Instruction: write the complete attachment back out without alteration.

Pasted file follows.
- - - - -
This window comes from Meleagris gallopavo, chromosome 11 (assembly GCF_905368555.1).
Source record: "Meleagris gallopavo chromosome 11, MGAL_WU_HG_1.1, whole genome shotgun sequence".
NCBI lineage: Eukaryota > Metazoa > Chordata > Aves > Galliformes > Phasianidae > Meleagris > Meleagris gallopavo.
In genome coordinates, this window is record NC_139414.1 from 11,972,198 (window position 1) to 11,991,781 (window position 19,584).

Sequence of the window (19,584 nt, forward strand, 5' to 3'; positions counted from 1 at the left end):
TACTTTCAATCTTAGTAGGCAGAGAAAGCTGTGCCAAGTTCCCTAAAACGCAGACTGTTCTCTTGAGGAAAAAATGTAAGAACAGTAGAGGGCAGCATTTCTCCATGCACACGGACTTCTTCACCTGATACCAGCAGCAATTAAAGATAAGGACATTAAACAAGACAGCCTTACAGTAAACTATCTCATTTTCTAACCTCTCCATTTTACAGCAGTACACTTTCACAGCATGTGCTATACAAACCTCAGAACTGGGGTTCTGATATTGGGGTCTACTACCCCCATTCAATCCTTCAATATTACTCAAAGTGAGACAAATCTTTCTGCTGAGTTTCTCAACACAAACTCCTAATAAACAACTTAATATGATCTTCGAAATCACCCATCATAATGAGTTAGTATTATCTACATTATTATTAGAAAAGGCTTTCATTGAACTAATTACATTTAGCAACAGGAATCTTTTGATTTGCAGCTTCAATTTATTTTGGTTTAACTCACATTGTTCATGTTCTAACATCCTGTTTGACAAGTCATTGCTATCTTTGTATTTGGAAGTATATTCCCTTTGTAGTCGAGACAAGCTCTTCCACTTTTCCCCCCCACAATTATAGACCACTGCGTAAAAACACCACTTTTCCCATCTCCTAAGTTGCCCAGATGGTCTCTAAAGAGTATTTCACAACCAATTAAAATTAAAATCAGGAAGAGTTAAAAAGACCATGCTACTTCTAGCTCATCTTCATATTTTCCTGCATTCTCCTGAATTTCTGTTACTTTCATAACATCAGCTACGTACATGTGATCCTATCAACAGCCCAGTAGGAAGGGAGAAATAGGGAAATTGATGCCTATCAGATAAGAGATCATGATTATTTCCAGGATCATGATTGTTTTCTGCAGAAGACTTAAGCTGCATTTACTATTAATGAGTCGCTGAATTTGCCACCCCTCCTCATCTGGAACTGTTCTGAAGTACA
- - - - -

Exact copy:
This window comes from Meleagris gallopavo, chromosome 11 (assembly GCF_905368555.1).
Source record: "Meleagris gallopavo chromosome 11, MGAL_WU_HG_1.1, whole genome shotgun sequence".
NCBI lineage: Eukaryota > Metazoa > Chordata > Aves > Galliformes > Phasianidae > Meleagris > Meleagris gallopavo.
In genome coordinates, this window is record NC_139414.1 from 11,972,198 (window position 1) to 11,991,781 (window position 19,584).

Sequence of the window (19,584 nt, forward strand, 5' to 3'; positions counted from 1 at the left end):
TACTTTCAATCTTAGTAGGCAGAGAAAGCTGTGCCAAGTTCCCTAAAACGCAGACTGTTCTCTTGAGGAAAAAATGTAAGAACAGTAGAGGGCAGCATTTCTCCATGCACACGGACTTCTTCACCTGATACCAGCAGCAATTAAAGATAAGGACATTAAACAAGACAGCCTTACAGTAAACTATCTCATTTTCTAACCTCTCCATTTTACAGCAGTACACTTTCACAGCATGTGCTATACAAACCTCAGAACTGGGGTTCTGATATTGGGGTCTACTACCCCCATTCAATCCTTCAATATTACTCAAAGTGAGACAAATCTTTCTGCTGAGTTTCTCAACACAAACTCCTAATAAACAACTTAATATGATCTTCGAAATCACCCATCATAATGAGTTAGTATTATCTACATTATTATTAGAAAAGGCTTTCATTGAACTAATTACATTTAGCAACAGGAATCTTTTGATTTGCAGCTTCAATTTATTTTGGTTTAACTCACATTGTTCATGTTCTAACATCCTGTTTGACAAGTCATTGCTATCTTTGTATTTGGAAGTATATTCCCTTTGTAGTCGAGACAAGCTCTTCCACTTTTCCCCCCCACAATTATAGACCACTGCGTAAAAACACCACTTTTCCCATCTCCTAAGTTGCCCAGATGGTCTCTAAAGAGTATTTCACAACCAATTAAAATTAAAATCAGGAAGAGTTAAAAAGACCATGCTACTTCTAGCTCATCTTCATATTTTCCTGCATTCTCCTGAATTTCTGTTACTTTCATAACATCAGCTACGTACATGTGATCCTATCAACAGCCCAGTAGGAAGGGAGAAATAGGGAAATTGATGCCTATCAGATAAGAGATCATGATTATTTCCAGGATCATGATTGTTTTCTGCAGAAGACTTAAGCTGCATTTACTATTAATGAGTCGCTGAATTTGCCACCCCTCCTCATCTGGAACTGTTCTGAAGTACA